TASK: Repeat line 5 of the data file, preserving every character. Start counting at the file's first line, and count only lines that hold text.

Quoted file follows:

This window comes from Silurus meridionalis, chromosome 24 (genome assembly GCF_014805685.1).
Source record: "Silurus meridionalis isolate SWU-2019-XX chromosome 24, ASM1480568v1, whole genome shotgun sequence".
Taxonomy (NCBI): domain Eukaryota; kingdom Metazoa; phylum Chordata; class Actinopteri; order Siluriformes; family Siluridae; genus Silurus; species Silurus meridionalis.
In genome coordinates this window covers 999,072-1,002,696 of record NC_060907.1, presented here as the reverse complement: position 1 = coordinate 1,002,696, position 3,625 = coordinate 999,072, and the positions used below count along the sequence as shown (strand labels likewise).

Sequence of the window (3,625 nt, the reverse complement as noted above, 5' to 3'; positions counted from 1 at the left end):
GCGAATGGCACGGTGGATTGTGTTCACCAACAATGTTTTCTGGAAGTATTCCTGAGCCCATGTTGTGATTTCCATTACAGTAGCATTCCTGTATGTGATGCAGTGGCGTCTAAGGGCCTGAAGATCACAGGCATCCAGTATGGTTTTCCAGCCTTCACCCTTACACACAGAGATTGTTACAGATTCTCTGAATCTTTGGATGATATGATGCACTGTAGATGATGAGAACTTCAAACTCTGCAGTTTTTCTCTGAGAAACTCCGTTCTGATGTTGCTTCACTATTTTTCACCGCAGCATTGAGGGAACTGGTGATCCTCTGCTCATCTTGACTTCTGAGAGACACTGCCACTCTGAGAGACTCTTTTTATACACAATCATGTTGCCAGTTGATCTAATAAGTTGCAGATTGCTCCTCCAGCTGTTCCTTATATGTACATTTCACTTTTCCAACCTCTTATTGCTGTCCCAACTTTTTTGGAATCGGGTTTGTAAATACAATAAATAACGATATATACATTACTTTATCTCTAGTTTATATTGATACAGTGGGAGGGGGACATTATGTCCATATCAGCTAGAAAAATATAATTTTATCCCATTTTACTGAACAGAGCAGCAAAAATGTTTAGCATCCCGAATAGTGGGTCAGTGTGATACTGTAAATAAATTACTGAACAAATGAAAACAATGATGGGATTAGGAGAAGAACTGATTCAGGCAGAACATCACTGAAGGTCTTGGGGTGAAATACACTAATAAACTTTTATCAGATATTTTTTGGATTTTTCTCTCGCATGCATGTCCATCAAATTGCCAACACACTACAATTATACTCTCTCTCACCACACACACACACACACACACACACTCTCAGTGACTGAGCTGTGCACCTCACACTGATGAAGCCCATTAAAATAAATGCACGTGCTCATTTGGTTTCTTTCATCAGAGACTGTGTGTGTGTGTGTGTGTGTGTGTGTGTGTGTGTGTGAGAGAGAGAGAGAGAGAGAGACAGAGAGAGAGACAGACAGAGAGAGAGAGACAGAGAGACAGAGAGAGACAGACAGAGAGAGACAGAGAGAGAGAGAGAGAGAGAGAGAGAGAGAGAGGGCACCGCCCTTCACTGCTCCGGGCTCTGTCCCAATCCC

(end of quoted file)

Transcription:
Sequence of the window (3,625 nt, the reverse complement as noted above, 5' to 3'; positions counted from 1 at the left end):